$1 billion Bloomberg gift allows most med students at Johns Hopkins to attend for free



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Key takeaways:

  • Students whose families make less than $300,000 a year will receive free tuition at the medical school.
  • The donation will lower the average medical student’s debt at Johns Hopkins to $60,279 by 2029.

Bloomberg Philanthropies announced that it has donated $1 billion to make Johns Hopkins University’s medical school free for most of its students seeking an MD.

“As the U.S. struggles to recover from a disturbing decline in life expectancy, our country faces a serious shortage of doctors, nurses and public health professionals — and yet, the high cost of medical, nursing and graduate school too often bars students from enrolling,” Michael R. Bloomberg, the founder of Bloomberg Philanthropies and Bloomberg L.P. and former New York City mayor, said in a press release. “By reducing the financial barriers to these essential fields, we can free more students to pursue careers they’re passionate about — and enable them to serve more of the families and communities who need them the most.”





Students whose families make less than $300,000 a year will receive free tuition at the medical school. Image: Adobe Stock

According to the release, beginning this fall, Johns Hopkins University will offer free tuition to medical students whose families make less than $300,000 a year — representative of 95% of all Americans. The university will also cover living expenses and fees in addition to tuition for students from families who earn up to $175,000 a year.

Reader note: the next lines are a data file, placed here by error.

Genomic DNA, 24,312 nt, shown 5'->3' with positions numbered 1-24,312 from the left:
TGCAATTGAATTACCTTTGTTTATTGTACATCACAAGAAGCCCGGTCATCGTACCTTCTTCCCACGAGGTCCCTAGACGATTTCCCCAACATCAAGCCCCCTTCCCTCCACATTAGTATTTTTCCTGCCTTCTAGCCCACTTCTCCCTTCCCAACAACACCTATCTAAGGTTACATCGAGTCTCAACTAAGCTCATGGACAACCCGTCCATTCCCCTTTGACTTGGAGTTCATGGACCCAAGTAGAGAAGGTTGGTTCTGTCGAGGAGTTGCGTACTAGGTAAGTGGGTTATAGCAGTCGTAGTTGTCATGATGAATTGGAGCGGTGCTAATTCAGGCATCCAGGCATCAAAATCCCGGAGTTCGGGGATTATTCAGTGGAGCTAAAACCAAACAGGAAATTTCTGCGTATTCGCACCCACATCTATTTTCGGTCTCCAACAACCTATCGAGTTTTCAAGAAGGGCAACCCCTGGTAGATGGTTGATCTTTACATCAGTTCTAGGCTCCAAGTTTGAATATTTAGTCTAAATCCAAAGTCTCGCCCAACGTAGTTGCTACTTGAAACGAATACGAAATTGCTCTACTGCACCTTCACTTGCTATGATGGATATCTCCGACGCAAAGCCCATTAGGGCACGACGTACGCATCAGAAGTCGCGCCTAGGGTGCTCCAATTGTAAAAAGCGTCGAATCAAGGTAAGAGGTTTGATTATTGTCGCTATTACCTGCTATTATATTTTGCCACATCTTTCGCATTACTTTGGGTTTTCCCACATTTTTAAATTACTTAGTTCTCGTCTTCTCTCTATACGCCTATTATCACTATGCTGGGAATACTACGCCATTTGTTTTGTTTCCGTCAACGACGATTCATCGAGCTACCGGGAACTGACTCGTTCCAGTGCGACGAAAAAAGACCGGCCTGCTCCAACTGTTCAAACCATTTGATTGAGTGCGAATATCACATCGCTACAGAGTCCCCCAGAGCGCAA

The release noted that medical students from Johns Hopkins University graduate with an average debt of $104,000, which will come down to $60,279 by 2029 as a result of the donation.

Student debt has become a major barrier for those seeking medical education and a factor in the ongoing primary care shortage. According to data from the Education Data Initiative, 73% of medical school graduates report having education debt, and the average medical student’s total loan debt is $250,995. Data also show that 45.2% of medical students said their ability to pay off debt is a primary concern, and about half of low-income medical school graduates owe more than $100,000 in student loans.

The donation will also increase financial aid for low- and middle-income students at Johns Hopkins’ schools of nursing and public health as well as its schools outside the health sector, like those for engineering, arts and sciences and education.

Previous donations from Bloomberg Philanthropies have led to positive changes in socioeconomic diversity, according to the release. For example, a $1.8 billion donation made to Johns Hopkins University in 2018 — meant to ensure that undergraduate students were accepted regardless of families’ incomes — lowered the net cost of attendance by 40%. As a result, students with “the greatest financial need” now make up 21% of the university’s student body, up from 9% a decade ago, the release said.

The newest donation “ensures the most talented aspiring doctors representing the broadest range of socio-economic backgrounds will have the opportunity to graduate debt-free from the Johns Hopkins University School of Medicine,” the release said.

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